Monday, September 15, 2008

The Bloodiest Slaughter in Bolivia’s Democracy

"The Indian may fall, but the Bolivian people will not fall. The people's revolution will not fall. We will defend this process of change no matter what it costs." - Bolivian President Evo Morales


Sept. 13 (digitalwarriormedia) - A week of violence in Bolivia ended with almost 30 dead and more than 100 wounded. As more details come to light the number of deaths and injuries continues to be revised.

Throughout the week groups associated with the prefectures (governors) of Santa Cruz, Tarija, Beni and Pando took over and looted government agencies, clashing with the military and police forces.

Anti-government protestors made up of youth and civic groups, demanded the replacement of 30 percent of departmental income that the central government takes from local hydrocarbon revenues to pay for a national elderly pension program.

President Morales was forced to declare martial law on Friday in the northeastern department of Pando after marching campesinos were attacked near the town of Porvenir on Thursday by an armed anti-government paramilitary group.

The presidential decree issued for Pando, banned protests, limited public gatherings and initiated a curfew from midnight-to-6 a.m. throughout the province. Police and military units were deployed throughout the capital city of Cobija to prevent further violence.

The Morales administration blamed the violence on Pando’s Governor, Leopold Fernandez, and said the governor was responsible for hiring “thugs” to attack peasants and supporters of the government. Meanwhile Governor Fernandez blamed the deaths on the campesinos.

The initial death toll from the attack at Tres Barracades was at least 9 with dozens injured, but that number has quickly grown as bodies are found in the area.


Crimes Against Humanity

Most of the individuals killed on Thursday were peasant supporters of President Morales. "These people were massacred," said Morales during a press conference in La Paz on Saturday.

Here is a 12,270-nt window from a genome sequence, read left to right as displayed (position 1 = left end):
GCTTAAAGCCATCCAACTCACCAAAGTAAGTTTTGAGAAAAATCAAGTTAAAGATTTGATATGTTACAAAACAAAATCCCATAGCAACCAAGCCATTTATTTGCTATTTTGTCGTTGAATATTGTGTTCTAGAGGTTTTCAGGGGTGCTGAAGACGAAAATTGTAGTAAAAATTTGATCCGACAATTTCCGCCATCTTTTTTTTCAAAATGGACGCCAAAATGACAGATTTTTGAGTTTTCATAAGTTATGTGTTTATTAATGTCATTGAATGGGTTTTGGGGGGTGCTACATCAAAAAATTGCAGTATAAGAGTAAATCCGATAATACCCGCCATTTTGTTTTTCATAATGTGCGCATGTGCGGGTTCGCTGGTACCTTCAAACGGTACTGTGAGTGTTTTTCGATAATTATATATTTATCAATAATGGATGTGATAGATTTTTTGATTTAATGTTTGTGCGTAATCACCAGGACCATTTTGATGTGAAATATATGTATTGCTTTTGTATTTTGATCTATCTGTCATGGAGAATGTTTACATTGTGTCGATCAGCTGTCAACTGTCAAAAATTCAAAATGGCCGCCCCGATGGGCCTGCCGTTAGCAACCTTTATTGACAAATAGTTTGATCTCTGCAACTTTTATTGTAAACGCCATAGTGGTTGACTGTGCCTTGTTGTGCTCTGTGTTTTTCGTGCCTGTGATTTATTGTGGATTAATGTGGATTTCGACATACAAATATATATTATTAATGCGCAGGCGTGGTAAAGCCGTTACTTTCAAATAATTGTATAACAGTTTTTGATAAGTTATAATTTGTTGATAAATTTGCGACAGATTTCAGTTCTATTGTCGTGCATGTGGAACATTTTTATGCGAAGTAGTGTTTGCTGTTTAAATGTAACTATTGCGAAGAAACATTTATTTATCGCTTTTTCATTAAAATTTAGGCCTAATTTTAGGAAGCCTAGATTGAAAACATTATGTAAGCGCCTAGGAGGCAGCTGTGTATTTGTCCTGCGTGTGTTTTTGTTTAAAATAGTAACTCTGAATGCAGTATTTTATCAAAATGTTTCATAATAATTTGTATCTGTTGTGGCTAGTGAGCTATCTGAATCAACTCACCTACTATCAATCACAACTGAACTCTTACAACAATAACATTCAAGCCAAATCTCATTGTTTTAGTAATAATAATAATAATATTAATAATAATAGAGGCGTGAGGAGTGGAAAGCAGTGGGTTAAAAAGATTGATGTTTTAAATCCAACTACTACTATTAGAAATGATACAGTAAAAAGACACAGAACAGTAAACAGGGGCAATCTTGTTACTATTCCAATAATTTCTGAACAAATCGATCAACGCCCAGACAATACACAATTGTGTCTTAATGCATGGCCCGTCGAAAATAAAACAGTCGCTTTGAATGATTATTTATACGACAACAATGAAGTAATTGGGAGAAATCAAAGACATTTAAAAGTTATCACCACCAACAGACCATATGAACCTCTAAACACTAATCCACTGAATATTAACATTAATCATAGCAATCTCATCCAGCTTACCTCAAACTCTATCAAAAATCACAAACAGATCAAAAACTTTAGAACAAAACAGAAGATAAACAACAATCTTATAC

Eyewitnesses say a group of about a thousand government supporters were marching through the woods towards Cobija when they encountered a roadblock.

Antonio Moreno told the Associated Press that there was some fighting between the two groups — mostly with clubs and rocks — when a man emerged from a vehicle and fired on peasants with a submachine gun.Moreno said the campesinos “fled to the mountain, while others jumped into the river".

According to Roberto Tito, a survivor of the attack, there were snipers in the trees that shot indiscriminately on the crowd of men, women and children. He said the culprits were employees of the prefecture and of the Provincial Road Service. Tito said he lost about 10 friends in the ambush.

Abraham Cuellar, a Senator from Pando, said people fled from the road into the woods asking for help and some were found and killed.

The death toll from Thursday's clash was expected to rise as authorities continued to encounter more dead and wounded.

A story in Bolivia’s La Razon indicates that some wounded survivors of the attack, who are being treated at the city’s hospital, are afraid for their lives. They received death threats saying they will be killed if the military decided to take control of the entire city.